52. Randy Newman 12 Songs (1970)
53. A Tribe Called Quest The Low-End Theory (1991)
54. Frank Sinatra In the Wee Small Hours (1955)
55. Bob Dylan & The Band The Basement Tapes (recorded 1967)
56. Rage Against the Machine Evil Empire (1996)
57. Mary J. Blige My Life (1994)
58. Grateful Dead American Beauty (1970)
59. Wu-Tang Clan Enter the Wu-Tang (36 Chambers) (1993)
60. Paul Simon Graceland (1986)

61. The Coasters 50 Coastin’ Classics (compilation: 1954-68)
62. Bruce Springsteen Darkness on the Edge of Town (1978)
63. Johnny Cash At Folsom Prison (live, 1968)
64. Gram Parsons Grievous Angel (1974)
65. Billie Holiday Lady in Satin (1958)
66. The Modern Lovers The Modern Lovers (recorded 1973, released 1976)
67. Pavement Slanted and Enchanted (1992)
68. TLC Crazy Sexy Cool (1994)
69. Lynyrd Skynyrd Pronounced Leh-Nerd Skin-Nerd (1973)
70. Prince Sign ‘O’ the Times (1987)

71. LL Cool J Radio (1985)
72. Carpenters Singles: 1969-1981 (compilation: 1969-81)
73. Pixies Surfer Rosa (1988)
74. Aretha Franklin Lady Soul (1968)
75. Lauryn Hill The Miseducation of Lauryn Hill (1998)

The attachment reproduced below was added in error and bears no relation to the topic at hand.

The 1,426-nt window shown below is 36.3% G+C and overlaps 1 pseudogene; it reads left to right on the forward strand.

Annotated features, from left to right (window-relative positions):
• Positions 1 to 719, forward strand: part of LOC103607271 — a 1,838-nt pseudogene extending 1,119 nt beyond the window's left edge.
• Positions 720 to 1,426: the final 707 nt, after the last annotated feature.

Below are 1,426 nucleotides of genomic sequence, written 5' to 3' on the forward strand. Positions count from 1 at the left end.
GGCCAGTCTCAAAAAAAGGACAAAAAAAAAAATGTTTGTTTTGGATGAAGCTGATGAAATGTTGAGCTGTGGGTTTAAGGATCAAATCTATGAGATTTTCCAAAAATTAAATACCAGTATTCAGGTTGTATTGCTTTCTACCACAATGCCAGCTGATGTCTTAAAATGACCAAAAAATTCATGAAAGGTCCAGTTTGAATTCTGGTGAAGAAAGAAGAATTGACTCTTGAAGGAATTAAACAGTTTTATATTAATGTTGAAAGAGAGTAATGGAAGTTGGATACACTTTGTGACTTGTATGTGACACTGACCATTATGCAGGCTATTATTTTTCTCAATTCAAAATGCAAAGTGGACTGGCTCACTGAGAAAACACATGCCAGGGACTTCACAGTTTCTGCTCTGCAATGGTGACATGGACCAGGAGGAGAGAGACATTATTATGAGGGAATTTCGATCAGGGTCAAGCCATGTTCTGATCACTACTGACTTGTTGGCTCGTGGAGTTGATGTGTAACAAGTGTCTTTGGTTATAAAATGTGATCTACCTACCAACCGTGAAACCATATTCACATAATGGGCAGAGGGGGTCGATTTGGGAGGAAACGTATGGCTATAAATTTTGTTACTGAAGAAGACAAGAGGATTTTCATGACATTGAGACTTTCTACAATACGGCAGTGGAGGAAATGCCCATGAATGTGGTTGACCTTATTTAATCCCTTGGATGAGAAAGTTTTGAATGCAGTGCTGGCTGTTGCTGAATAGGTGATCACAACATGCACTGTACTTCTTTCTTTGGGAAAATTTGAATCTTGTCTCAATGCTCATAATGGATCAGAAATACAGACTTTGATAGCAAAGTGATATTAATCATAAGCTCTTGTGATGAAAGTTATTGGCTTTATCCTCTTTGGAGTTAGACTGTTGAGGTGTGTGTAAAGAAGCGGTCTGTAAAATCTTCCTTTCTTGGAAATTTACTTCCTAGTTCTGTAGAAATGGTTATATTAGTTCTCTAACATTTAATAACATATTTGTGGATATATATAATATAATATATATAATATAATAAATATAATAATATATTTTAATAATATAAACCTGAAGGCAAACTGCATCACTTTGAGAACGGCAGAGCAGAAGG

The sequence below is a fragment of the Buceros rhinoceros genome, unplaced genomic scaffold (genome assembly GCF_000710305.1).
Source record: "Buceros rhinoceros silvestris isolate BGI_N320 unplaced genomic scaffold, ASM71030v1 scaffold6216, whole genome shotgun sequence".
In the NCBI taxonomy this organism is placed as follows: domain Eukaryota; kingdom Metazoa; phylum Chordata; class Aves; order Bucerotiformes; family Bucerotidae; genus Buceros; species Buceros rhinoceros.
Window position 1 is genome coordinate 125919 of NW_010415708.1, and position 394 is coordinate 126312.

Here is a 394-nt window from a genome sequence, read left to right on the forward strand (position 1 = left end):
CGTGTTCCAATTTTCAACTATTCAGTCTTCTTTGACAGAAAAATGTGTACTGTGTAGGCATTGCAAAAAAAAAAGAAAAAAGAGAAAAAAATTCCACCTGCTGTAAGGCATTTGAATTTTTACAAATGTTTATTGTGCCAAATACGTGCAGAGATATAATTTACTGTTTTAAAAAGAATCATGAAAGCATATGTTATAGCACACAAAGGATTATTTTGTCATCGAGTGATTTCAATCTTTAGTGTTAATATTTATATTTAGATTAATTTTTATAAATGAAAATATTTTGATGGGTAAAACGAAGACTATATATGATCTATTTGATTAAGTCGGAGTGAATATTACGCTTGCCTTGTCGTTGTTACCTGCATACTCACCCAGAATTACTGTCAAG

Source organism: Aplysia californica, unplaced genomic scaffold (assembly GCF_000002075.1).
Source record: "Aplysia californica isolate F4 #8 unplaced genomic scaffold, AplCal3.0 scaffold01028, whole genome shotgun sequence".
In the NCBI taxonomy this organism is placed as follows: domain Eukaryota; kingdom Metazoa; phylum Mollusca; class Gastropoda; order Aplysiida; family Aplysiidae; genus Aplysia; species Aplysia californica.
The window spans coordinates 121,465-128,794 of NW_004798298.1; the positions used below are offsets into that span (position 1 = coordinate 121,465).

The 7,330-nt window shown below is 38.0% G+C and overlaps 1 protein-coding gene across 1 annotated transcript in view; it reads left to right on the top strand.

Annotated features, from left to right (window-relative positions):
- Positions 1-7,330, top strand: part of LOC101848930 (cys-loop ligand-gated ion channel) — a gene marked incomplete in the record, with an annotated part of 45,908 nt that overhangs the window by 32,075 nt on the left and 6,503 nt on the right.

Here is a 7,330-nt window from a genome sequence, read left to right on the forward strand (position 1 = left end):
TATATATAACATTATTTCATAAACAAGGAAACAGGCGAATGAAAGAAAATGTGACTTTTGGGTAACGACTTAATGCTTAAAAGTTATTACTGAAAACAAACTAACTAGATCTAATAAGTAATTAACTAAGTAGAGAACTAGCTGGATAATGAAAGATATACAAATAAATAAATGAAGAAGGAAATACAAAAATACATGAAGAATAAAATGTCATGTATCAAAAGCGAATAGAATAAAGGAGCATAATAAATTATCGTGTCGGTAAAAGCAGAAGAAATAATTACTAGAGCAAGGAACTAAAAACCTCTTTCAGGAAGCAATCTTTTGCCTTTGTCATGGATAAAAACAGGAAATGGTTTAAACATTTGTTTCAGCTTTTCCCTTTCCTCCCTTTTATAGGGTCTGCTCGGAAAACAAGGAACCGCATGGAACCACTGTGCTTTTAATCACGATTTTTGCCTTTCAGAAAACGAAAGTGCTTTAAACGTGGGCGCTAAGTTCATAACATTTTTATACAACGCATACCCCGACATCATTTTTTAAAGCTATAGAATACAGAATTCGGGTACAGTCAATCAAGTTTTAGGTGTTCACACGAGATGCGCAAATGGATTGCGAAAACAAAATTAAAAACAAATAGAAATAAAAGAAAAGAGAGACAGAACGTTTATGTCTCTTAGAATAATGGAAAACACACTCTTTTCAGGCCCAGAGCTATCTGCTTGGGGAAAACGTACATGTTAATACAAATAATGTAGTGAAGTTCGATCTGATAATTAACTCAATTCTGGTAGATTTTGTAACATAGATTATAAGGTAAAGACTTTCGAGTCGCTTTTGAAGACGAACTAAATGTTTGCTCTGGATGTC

76. Muddy Waters At Newport (live: 1960)
77. Jane’s Addiction Nothing’s Shocking (1988)
78. Elvis Presley From Elvis in Memphis (1969)
79. Woody Guthrie Dust Bowl Ballads (1940)
80. Nine Inch Nails The Downward Spiral (1994)

81. Various Artists Nuggets: Original Artyfacts from the First Psychedelic Era (compilation: 1965-68)
82. De La Soul 3 Feet High and Rising (1989)
83. Minutemen Double Nickels on the Dime (1984)
84. Buddy Holly 20 Golden Greats (compilation: 1955-59)
85. Willie Nelson Red Headed Stranger (1975)
86. Neil Young After the Gold Rush (1970)
87. R.E.M. Automatic for the People (1992)
88. DJ Shadow Endtroducing… (1996)
89. Talking Heads Remain in Light (1980)
90. Weezer Weezer (aka “The Blue Album”) (1994)

91. Eagles Hotel California (1976)
92. Lucinda Williams Lucinda Williams (1988)
93. Tori Amos Under the Pink (1994)
94. Nirvana In Utero (1993)
95. Harry Nilsson Nilsson Schmilsson (1972)
96. Kid Rock Devil Without a Cause (1998)
97. The Doors The Doors (1967)
98. The Replacements Let It Be (1984)
99. Stevie Wonder Fulfillingness’ First Finale (1974)
100. Otis Redding Otis Blue (1965)

Saturday, October 4, 2008

Kings of Leon charted with “Use Somebody”

Updated 1/19/2019.

image from phillymixtape.co